I agree with EmbiggensTheMind: I see index as a special case of search. –  MiniQuark Mar 2 '09 at 20:55

REST does not specify that you can't have additional views. No real world application is going to be able use only the supplied actions; this is why you can add your own actions.

REST is about being able to make stateless calls to the server. Your search action is stateless each time as the data so far is supplied back, correct? Your alternate display action is also stateless, just a different view.

As to if they should be manual routes or a new controller, that depends on how distinct the activity is. Your alternate view, if it provides a full set of CRUD (create, read, update, delete) operations would do well to be in a new controller. If you only have an alternate view to the data, I would just add an alternate view action.

In other words, it doesn't sound like your application is failing to be RESTful, it is more an issue of realizing that the automatically generated feature set is a starting point, not a conclusion.

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I am being stateful, so I'm using REST properly. I guess my concern is that bacause I've decided to be RESTful I now need to do lots more work in my routes.rb file which I wouldn't need to do if I didn't use REST. –  RichH Oct 23 '08 at 17:09
    
Well, the code has to go somewhere: I'm curious if you are feeling that having clearly defined actions is less useful than having extra flag data that says which view to use? While the flag is easy to code, it obscures what the action is doing quite a bit. The discoverable nature of actions is good. –  Godeke Oct 23 '08 at 17:52
    
I'm 100% against the flag idea - no worries there. The problem is that once I add the map.resources line for the controller to add the REST mappings, my actions go from being automatically discoverable to needing to be manually configured in the routes file. I then start having Struts flashbacks!! –  RichH Oct 23 '08 at 18:12

In my opinion they may have gone a bit off the rails here. What happened to DRY?

I'm just getting back into Rails not having done much development with it since beta and I'm still waiting for the light-bulb to come on here. I'm still giving it a chance but if it hasn't happened for me by the end of my current project I'll probably just drop-back to the old standard routes and define the methods as I actually need them for the next one.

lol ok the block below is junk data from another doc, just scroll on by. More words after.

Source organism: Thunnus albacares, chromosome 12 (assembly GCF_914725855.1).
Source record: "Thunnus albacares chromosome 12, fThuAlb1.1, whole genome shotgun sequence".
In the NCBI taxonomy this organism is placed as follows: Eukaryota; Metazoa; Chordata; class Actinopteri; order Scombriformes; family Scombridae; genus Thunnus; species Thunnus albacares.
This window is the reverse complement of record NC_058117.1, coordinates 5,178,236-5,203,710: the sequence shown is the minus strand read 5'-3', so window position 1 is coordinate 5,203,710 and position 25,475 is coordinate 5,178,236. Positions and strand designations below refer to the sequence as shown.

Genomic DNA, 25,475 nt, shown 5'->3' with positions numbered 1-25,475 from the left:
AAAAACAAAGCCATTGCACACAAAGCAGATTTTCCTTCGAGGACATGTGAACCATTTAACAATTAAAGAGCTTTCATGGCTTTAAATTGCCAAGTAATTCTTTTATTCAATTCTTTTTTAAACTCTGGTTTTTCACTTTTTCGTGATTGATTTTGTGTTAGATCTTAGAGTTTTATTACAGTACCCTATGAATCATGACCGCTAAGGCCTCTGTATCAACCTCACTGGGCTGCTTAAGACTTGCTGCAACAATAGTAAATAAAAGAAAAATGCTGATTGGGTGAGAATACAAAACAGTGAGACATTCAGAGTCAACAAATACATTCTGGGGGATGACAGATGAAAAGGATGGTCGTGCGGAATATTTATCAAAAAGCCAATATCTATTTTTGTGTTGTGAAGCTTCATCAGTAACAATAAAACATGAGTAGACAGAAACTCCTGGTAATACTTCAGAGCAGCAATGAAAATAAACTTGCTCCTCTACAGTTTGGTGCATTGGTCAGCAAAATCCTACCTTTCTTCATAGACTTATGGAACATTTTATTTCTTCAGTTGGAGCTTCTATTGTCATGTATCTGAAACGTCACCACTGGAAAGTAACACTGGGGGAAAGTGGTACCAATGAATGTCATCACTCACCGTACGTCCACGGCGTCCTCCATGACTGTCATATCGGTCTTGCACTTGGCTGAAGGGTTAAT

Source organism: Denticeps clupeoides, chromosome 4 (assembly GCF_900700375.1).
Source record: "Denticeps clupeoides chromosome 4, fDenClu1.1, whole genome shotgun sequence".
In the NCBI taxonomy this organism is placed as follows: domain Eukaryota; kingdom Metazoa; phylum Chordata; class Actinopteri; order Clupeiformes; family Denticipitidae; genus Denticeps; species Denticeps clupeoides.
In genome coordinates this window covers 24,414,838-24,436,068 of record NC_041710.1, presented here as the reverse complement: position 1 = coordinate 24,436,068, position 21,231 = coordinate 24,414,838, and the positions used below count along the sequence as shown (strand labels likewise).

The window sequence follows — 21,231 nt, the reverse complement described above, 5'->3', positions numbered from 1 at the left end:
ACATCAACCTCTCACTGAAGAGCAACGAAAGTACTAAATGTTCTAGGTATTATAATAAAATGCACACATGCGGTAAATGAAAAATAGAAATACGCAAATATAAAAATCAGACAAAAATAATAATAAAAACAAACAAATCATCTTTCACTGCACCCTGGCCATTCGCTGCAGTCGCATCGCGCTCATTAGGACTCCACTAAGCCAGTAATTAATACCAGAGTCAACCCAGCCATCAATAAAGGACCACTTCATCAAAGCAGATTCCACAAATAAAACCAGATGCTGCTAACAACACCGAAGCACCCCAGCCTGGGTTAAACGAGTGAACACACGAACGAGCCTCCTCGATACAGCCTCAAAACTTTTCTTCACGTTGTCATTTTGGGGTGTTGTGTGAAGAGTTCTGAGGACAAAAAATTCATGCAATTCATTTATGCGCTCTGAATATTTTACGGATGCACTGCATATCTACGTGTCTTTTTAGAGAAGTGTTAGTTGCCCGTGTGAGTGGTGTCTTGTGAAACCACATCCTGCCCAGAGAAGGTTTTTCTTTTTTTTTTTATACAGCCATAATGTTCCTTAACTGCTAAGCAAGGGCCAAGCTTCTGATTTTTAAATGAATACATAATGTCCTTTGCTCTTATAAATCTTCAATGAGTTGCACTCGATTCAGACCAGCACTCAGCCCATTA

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Resource routes have little effect on DRYness, it's more about convention over configuration. They set up standard named routes for all CRUD actions, which for the 20 or so Rails apps I've worked on have always been upwards of 90% of routes. Of course using the default :controller/:action/:id seems terse, but how DRY is it when you have thousands upon thousands of url_for :controller => 'foo', :action => 'bar', :id => @foo littered throughout your templates rather than foo_url(@foo)? –  gtd Apr 22 '09 at 16:52

Wont go on to explain more about REST since I think that has been answered to death in this question, however I will talk a little bit about the default route.

My main problem with the default route is that if you have multiple sites using the same rails app it can look horrible.

For example there may be controllers that you don't want people to be able to see on one app:

e.g.

http://example1.somesite.com/example_2/foo/bar/1

compare this to

/:controller/:action/:id

This would go to the controller example_2/foo, action bar and id 1

I consider this to be the main flaw of the rails default route and this is something that RESTful routes (with subdomain extensions) or only named routes (map.connect 'foo' ... ) can fix.

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To remain RESTful in your design, you need to rethink what you call a resource.

In your example a show action for a search controller, (search resource) is the direction to remain restful.

In mine, I have a dashboard controller (show) and controllers for single fields of in-place ecditors (show and update)

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I'm not sure I understand what you mean. Could you be more specific? Are you saying that some actions (such as searching) should be seen as resources? Something like "map.resources :user_search"? –  MiniQuark Mar 2 '09 at 21:04